Pain management may be challenging. Medications prescribed for pain may include non-steroidal anti-inflammatory drugs (NSAIDs), steroids or rarely narcotics. These medications are sometimes helpful in the early stages of the chronic progression of the disease but may be less so for the severely affected. However, some patients have shown benefit in either symptoms or on bone scans.

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Clinical Trials and Studies

Information on current clinical trials is posted on the Internet at www.clinicaltrials.gov. All studies receiving U.S. government funding, and some supported by private industry, are posted on this government website.

For information about clinical trials being conducted at the National Institutes of Health (NIH) Clinical Center in Bethesda, MD, contact the NIH Patient Recruitment Office:

Toll-free: (800) 411-1222
TTY: (866) 411-1010
Email: prpl@cc.nih.gov

Some current clinical trials also are posted on the following page on the NORD website:

For information about clinical trials sponsored by private sources, contact:

For information about clinical trials conducted in Europe, contact:

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Kasper, DL, Fauci AS, Longo DL, et al., eds. Harrison’s Principles of Internal Medicine. 16th ed. McGraw-Hill Companies. New York, NY; 2005:2283.

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Beighton P, ed. Mckusick’s Heritable Disorders of Connective Tissue. 5th ed. St. Louis, MO: Mosby-Year Book, Inc; 1993:657.

Slimani S, Nezzar A, Makhloufi H. Successful treatment of pain in melorheostosis with zoledronate, with improvement on bone scintigraphy. BMJ Case Rep. 2013 Jun 21;2013.

Motimaya AM, Meyers SP. Melorheostosis Involving the Cervical and Upper Thoracic Spine: Radiographic, CT, and MR Imaging Findings. AJNR Am J Neuroradiol. 2006;27:1198-1200.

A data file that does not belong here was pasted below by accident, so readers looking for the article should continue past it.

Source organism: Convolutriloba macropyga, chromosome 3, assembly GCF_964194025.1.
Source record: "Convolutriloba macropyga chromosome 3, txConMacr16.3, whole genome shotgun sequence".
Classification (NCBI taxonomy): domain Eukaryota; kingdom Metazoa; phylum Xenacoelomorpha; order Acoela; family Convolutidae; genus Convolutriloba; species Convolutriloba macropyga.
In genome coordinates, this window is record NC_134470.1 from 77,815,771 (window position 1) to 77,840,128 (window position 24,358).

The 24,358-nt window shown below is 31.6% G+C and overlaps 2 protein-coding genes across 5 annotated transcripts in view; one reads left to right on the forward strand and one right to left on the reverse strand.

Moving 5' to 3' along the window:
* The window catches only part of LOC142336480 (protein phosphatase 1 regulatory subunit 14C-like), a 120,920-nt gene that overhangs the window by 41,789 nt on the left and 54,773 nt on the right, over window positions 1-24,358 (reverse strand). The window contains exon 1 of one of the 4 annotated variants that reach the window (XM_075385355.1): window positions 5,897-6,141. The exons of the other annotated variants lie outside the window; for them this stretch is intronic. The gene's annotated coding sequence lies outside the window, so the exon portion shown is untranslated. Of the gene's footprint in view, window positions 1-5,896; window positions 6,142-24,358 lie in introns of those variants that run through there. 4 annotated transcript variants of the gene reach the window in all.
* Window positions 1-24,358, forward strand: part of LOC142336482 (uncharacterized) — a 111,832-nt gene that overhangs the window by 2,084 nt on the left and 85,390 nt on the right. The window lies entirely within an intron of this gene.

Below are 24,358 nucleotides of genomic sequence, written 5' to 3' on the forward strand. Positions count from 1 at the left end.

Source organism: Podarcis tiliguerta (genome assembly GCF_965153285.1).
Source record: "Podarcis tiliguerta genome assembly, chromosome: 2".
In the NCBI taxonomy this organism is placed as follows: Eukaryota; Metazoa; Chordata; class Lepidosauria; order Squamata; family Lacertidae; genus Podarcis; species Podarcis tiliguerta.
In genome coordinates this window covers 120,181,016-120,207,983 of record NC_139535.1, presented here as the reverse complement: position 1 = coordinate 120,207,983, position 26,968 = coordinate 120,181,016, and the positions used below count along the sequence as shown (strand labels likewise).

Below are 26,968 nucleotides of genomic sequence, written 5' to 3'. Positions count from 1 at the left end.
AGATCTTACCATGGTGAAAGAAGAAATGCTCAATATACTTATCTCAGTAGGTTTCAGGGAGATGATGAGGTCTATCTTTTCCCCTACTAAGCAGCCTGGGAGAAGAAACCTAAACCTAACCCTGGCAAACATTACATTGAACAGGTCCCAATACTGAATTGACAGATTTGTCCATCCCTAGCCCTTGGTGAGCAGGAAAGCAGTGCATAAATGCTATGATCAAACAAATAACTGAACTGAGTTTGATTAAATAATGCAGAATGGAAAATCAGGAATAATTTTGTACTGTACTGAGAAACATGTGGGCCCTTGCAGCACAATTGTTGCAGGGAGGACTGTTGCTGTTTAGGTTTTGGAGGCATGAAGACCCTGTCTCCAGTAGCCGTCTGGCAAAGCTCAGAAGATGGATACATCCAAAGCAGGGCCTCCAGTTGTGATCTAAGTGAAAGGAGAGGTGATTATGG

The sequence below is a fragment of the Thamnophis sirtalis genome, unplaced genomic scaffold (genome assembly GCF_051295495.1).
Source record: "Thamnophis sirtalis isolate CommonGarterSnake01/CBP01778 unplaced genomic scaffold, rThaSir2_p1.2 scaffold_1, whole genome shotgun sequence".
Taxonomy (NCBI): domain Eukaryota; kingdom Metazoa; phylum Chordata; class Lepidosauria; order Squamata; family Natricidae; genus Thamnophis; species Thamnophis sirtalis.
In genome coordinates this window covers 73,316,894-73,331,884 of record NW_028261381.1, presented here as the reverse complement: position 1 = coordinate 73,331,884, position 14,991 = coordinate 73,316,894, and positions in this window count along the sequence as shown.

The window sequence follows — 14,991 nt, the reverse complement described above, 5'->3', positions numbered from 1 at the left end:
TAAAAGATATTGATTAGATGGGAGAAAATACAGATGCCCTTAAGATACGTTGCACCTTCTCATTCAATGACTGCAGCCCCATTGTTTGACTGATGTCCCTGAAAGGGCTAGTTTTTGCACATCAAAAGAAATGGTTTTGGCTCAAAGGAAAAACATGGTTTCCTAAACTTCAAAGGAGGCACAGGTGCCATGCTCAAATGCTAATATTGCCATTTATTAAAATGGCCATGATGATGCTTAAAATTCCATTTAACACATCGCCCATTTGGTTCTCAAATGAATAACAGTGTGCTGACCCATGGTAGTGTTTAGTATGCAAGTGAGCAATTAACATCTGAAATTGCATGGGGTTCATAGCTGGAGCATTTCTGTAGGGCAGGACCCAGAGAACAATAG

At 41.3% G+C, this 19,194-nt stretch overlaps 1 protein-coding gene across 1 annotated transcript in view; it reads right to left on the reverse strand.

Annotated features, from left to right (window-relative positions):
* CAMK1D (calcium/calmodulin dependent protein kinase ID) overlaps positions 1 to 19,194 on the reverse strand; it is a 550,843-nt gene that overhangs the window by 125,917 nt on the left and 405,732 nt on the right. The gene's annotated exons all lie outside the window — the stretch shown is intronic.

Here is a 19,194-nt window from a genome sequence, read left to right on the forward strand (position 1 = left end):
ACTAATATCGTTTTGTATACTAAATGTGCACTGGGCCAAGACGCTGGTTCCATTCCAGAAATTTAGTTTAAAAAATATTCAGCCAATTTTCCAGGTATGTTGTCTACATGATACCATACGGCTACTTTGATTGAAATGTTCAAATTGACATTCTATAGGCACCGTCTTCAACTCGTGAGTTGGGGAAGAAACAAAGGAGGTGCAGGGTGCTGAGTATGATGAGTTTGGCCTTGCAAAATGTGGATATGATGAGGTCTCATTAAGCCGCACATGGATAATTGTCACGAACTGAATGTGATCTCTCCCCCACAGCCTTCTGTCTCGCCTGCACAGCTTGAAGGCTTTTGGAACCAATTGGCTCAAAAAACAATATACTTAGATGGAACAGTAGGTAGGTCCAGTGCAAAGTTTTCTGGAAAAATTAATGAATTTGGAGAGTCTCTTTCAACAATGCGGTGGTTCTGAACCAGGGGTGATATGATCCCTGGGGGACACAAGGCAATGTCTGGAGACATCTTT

Zeiler SC, Vaccaro AR, Wimberley DW, Albert TJ, Harrop JS, Hilibrand AS. Severe myelopathy resulting from melorheostosis of the cervicothoracic spine. A case report. J Bone Joint Surg Am. 2005;87:2759-62.

Wollridge B, Stone NC, Denic N. Melorheostosis isolated to the calcaneus: a case report and review of the literature. Foot Ankle Int. 2005;26:660-63.

Reznik M, Fried GW. Myelopathy associated with melorheostosis: a case report. Arch Phys Med Rehabil. 2005;86:1495-97.

Schreck MA. Melorheostosis in a pediatric patient. J Am Podiatr Med Assoc. 2005;95:167-70.

Ethunandan M, Khosla N, Tilley E, Webb A. Melorheostosis involving the craniofacial skeleton. J Craniofac Surg. 2004;11:1062-65.

Shivanand G. Srivastava DN. Melorheostosis with scleroderma. Clin Imaging. 2004;28:214-15.

Hellemans J, Preobrazhenska O, Willaert A, et al. Loss-of-function mutations in LEMD3 result in osteopoikilosis, Buschke-Ollendorff syndrome and melorheostosis. Nat Genet. 2004;36:1213-18.

Happle R. Melorheostosis may originate as a type 2 segmental manifestation of osteopoikilosis. Am J Med Genet A. 2004;15:221-23.

McKusick VA, ed. Online Mendelian Inheritance In Man (OMIM). The Johns Hopkins University. Melorheostosis. Entry Number;155950. Last Update 06/22/2020. Available at: http://omim.org/entry/155950 Accessed March 25, 2021.

Azouz EM, Greenspan A. Melorhesostosis. Orphanet Encyclopedia. February 2005. Available at: https://www.orpha.net/data/patho/GB/uk-Melorheostosis.pdf Accessed March 25, 2021.

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Programs & Resources

RareCare® Assistance Programs

NORD strives to open new assistance programs as funding allows. If we don’t have a program for you now, please continue to check back with us.

Additional Assistance Programs

MedicAlert Assistance Program

NORD and MedicAlert Foundation have teamed up on a new program to provide protection to rare disease patients in emergency situations.

Learn more https://rarediseases.org/patient-assistance-programs/medicalert-assistance-program/

Rare Disease Educational Support Program

Ensuring that patients and caregivers are armed with the tools they need to live their best lives while managing their rare condition is a vital part of NORD’s mission.

Learn more https://rarediseases.org/patient-assistance-programs/rare-disease-educational-support/

Rare Caregiver Respite Program

This first-of-its-kind assistance program is designed for caregivers of a child or adult diagnosed with a rare disorder.

Learn more https://rarediseases.org/patient-assistance-programs/caregiver-respite/

Patient Organizations

National Organization for Rare Disorders